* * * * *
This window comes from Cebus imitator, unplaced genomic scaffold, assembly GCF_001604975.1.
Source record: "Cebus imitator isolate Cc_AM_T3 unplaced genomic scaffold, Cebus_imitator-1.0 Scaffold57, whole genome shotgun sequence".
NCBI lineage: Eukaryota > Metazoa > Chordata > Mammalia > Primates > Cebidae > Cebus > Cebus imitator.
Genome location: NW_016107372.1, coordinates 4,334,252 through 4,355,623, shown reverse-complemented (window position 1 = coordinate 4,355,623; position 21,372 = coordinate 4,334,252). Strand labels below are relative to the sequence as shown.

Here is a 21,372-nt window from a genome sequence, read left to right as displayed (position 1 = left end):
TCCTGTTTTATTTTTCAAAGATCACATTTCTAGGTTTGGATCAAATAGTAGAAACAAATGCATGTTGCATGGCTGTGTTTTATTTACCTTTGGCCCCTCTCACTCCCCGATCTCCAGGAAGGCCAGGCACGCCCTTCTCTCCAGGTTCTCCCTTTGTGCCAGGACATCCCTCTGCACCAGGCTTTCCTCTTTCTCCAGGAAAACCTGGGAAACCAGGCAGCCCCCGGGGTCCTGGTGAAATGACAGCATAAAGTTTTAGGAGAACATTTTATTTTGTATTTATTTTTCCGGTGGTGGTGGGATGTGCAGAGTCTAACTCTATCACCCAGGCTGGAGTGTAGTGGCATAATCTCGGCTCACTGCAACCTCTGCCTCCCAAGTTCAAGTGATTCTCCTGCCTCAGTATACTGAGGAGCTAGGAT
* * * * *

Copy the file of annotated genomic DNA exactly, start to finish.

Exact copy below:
This window comes from Cebus imitator, unplaced genomic scaffold, assembly GCF_001604975.1.
Source record: "Cebus imitator isolate Cc_AM_T3 unplaced genomic scaffold, Cebus_imitator-1.0 Scaffold57, whole genome shotgun sequence".
NCBI lineage: Eukaryota > Metazoa > Chordata > Mammalia > Primates > Cebidae > Cebus > Cebus imitator.
Genome location: NW_016107372.1, coordinates 4,334,252 through 4,355,623, shown reverse-complemented (window position 1 = coordinate 4,355,623; position 21,372 = coordinate 4,334,252). Strand labels below are relative to the sequence as shown.

Here is a 21,372-nt window from a genome sequence, read left to right as displayed (position 1 = left end):
TCCTGTTTTATTTTTCAAAGATCACATTTCTAGGTTTGGATCAAATAGTAGAAACAAATGCATGTTGCATGGCTGTGTTTTATTTACCTTTGGCCCCTCTCACTCCCCGATCTCCAGGAAGGCCAGGCACGCCCTTCTCTCCAGGTTCTCCCTTTGTGCCAGGACATCCCTCTGCACCAGGCTTTCCTCTTTCTCCAGGAAAACCTGGGAAACCAGGCAGCCCCCGGGGTCCTGGTGAAATGACAGCATAAAGTTTTAGGAGAACATTTTATTTTGTATTTATTTTTCCGGTGGTGGTGGGATGTGCAGAGTCTAACTCTATCACCCAGGCTGGAGTGTAGTGGCATAATCTCGGCTCACTGCAACCTCTGCCTCCCAAGTTCAAGTGATTCTCCTGCCTCAGTATACTGAGGAGCTAGGAT